The Tecno Phantom 8 is one smart phone with some really mind-blowing specs. As a flagship device, Tecno spared nothing to make this their best phone ever. With the device unlocked, you are fully able to see the 5.7 FHD display. The screen is not an OLED display, so you are not getting the super rich and vibrant colors specifically in the reds and blues. But, overall, the Phantom 8’s screen is still a pleasure to look at, plus, sunlight visibility is quite good. You’d also experience the UI which isn’t stock Android because Tecno used the latest HiOS — HiOS 3.0. The overall experience is in two ways.

You can further tweak the option by choosing between the single launcher (which places all the apps on the home screen) or the Standard launcher (this comes with an app drawer).  Speaking of storage, the Phantom 8’s UI and Android’s OS has used up about 24% of the 64GB storage, so you only have about 48GB left, but there is the MicroSD card option. For all our Music Lovers, Tecno is offering the Boom Play as the default music player, although you still have Google Play Music.

The camera is surely one of the biggest highlights of the Phantom 8, it doesn’t come with Pro camera settings and the ability to shoot in 4K.  The Phantom 8 comes with a dual camera setup at the back the first camera is the main camera — this is also used for the 2x optical zoom.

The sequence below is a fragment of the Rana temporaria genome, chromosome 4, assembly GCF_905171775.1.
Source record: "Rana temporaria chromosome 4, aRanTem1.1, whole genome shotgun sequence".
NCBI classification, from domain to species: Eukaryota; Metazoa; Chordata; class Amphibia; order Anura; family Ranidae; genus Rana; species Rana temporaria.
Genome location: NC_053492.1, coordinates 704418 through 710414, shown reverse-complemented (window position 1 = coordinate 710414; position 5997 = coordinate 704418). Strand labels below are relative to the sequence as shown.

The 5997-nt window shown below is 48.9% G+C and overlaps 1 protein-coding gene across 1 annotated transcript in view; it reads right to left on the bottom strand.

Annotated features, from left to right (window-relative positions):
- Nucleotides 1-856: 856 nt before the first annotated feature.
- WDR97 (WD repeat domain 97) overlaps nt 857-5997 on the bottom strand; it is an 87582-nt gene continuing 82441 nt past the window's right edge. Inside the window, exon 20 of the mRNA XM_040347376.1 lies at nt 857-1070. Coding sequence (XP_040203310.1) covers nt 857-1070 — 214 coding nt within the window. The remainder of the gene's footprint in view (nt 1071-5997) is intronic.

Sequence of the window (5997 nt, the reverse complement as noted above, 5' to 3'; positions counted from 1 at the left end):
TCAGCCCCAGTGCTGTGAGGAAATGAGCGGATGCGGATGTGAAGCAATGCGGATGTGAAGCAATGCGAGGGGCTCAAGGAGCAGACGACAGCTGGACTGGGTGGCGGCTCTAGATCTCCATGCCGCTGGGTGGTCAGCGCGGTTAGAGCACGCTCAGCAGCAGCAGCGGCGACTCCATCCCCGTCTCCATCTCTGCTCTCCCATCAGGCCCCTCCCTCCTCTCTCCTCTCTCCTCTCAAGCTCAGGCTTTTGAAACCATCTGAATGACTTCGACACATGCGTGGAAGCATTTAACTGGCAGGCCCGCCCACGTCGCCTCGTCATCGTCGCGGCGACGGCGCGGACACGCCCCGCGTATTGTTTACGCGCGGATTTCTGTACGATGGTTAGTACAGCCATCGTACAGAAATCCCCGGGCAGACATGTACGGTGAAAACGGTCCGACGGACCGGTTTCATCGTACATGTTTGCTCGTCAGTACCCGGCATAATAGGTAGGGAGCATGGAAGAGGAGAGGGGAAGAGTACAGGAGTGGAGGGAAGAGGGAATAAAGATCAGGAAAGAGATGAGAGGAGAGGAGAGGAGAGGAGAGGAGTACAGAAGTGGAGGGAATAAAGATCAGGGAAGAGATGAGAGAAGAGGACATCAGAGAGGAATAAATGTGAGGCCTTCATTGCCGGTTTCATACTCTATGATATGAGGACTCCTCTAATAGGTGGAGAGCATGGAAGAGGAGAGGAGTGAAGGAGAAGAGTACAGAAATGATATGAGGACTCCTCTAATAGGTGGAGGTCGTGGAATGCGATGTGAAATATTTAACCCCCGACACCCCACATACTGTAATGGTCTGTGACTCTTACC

With regards to the battery stamina, the 3500mAh on the Phantom 8 is okay to meet your daily needs, it can last the whole day on “moderate use.”

Tecno Phantom 8 Basic Specs

SIM:  Dual Sim Operating System:   HiOS based on Android 7.0 Network : 4G / 3G / 2G 4G LTE Bands:  FDD LTE 4G: 1/2/3/4/5/7/8/20/28A. TD LTE 4G: 38/40 Dimensions:  159.95mmx79.4mmx7.9mm Display:  5.7 inch FHD display CPU:  2.6 Ghz Octa-core processor Memory:  64GB+6GB RAM Expandable Micro SD, up to 2TB Camera:  12/13MP dual AF rear cameras, 20MP front Connectivity:  WIFI, Bluetooth, USB type-C Sensors:  Fingerprint scanner, G-sensor Battery:  3500mAh Battery

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Asus ROG 8 Phone Review: Solid Gaming And A Long-Lasting Battery

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While many phones have been designed as multitasking powerhouses that come with gaming, the Asus ROG 8 phone is designed with mobile gaming at its core. My Asus ROG 8 phone review evaluates this new model, looking for the high-quality graphics, ray tracing and more that can make–or break–your experience as a gamer. With mobile gaming exploding in popularity, if you’re a gamer using your phone as your main device, it needs certain features to make your experience immersive and enjoyable.